In this first chapter of Mark, the story of Jesus does not begin with elaborate genealogies or birth narratives. Even Marks’s account of the baptism of Jesus is just a few verses long. Instead, Mark jumps headfirst into the life and ministry of Jesus. To the degree that there is any setup at all, it is in this first chapter. In the Gospel According to Mark, Jesus is like a debutante, and this first chapter is his ball. He dances around the Ancient Near East and is shown to be the Holy One of God. He is recognized as the Holy One of God, not because of his lineage or because of a miraculous birth, but on his own merit.
And just as the first chapter of Mark is, in some ways, the story of Jesus’ first appearance in polite society, so, too, can we see that “coming out” narrative expressed in the progression of Jesus’ healings as they are told in Mark.
The first healing – that of the possessed man in the synagogue – is a kind of moment of truth. Jesus, we might imagine, could have been hoping for a quiet life as a teacher. John the Baptist had been arrested and Jesus steps in to fill his shoes. But the unclean spirit saw something more in him. Perhaps only on instinct, Jesus orders the unclean spirit to leave the man. To the surprise of everyone in the crowd, the spirit obeyed – it had no choice but to obey – because Jesus spoke with hitherto unseen authority.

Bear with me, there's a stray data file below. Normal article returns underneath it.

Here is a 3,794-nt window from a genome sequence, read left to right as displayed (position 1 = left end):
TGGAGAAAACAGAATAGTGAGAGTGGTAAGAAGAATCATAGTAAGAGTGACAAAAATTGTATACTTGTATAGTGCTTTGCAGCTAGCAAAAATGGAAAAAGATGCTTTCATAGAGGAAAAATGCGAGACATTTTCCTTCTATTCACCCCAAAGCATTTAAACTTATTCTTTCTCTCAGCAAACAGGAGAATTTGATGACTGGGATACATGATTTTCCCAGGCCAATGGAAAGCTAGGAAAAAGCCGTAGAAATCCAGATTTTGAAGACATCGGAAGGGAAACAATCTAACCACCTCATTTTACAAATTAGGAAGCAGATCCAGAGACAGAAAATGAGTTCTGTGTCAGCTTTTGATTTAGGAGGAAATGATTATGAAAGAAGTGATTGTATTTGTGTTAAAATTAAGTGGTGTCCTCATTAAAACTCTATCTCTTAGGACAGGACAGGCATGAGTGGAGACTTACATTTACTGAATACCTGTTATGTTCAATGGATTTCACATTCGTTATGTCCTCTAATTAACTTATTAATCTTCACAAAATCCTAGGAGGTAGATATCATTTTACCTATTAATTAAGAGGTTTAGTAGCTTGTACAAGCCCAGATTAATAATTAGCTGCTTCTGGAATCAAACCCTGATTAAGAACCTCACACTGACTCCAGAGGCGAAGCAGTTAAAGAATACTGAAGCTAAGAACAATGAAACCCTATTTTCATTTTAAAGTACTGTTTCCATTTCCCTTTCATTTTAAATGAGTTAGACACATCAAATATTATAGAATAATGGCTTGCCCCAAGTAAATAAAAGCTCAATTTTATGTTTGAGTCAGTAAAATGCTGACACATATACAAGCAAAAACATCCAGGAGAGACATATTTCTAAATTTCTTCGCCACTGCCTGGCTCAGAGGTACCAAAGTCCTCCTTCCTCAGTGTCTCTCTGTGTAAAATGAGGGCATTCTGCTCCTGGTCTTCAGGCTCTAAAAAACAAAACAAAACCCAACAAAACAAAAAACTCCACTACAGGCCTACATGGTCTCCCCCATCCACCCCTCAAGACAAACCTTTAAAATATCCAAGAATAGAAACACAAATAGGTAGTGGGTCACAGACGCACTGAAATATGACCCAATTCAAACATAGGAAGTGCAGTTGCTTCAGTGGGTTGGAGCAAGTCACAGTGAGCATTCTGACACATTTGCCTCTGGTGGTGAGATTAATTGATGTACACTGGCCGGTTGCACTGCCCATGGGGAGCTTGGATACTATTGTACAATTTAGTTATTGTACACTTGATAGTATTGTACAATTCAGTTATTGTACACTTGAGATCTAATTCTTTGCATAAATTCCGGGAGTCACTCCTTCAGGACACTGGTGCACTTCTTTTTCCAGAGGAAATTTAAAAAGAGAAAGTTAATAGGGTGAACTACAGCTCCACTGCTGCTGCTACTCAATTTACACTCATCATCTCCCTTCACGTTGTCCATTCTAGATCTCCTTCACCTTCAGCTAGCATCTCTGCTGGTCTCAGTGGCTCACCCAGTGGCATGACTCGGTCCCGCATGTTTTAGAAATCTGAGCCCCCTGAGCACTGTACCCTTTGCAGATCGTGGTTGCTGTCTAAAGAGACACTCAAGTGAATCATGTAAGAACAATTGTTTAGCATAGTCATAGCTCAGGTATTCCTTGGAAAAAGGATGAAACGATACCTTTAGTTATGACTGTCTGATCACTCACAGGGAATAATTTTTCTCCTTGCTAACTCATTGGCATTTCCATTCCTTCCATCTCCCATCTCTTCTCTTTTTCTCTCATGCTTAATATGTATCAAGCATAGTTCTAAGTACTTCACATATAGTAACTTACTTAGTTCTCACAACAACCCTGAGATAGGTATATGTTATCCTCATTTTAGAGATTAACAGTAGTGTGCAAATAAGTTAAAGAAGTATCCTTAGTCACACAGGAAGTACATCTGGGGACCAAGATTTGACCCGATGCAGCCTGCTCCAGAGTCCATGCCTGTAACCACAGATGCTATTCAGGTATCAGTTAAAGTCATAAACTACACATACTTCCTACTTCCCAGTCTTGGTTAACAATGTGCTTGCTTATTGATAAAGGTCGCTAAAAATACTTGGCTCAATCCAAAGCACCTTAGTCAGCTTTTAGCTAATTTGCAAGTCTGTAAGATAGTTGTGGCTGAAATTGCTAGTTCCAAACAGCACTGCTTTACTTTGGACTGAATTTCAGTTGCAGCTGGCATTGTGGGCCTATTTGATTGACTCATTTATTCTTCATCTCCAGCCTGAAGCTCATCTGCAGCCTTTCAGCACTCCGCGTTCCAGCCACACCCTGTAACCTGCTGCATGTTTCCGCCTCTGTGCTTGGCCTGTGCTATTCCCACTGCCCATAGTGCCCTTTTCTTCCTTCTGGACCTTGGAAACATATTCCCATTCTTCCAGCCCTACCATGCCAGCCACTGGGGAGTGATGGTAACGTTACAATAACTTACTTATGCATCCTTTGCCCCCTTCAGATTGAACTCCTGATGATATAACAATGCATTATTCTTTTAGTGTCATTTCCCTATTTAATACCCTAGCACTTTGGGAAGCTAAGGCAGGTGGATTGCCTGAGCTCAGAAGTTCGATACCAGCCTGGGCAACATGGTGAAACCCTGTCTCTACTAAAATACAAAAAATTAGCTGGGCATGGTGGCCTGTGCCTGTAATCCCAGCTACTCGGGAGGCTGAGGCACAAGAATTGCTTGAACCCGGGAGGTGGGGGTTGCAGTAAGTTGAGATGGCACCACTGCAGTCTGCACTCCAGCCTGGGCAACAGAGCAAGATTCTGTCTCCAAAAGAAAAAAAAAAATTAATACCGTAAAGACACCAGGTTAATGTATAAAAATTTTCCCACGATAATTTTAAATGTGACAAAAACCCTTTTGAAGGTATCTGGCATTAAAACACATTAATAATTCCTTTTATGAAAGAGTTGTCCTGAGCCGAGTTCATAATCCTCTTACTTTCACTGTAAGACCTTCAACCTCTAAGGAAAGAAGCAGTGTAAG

From that episode of inward, spiritual healing we move on to the story of the healing of Simon’s mother-in-law. The stakes are a bit higher this time. Jesus is clearly established as a spiritual leader – he teaches in the synagogue and expels unclean spirits. But in this story his powers are extended to the physical realm. Simon’s mother-in-law is afflicted with a fever – an unseen force within her that threatens her survival. Without words, Jesus touches her and the fever wanes.
Word begins to spread.
Though the people probably had not yet wrapped their minds around that fact that the unclean spirit could see from the start – that this Jesus is the “Holy One of God” – they knew that something powerful was in their midst.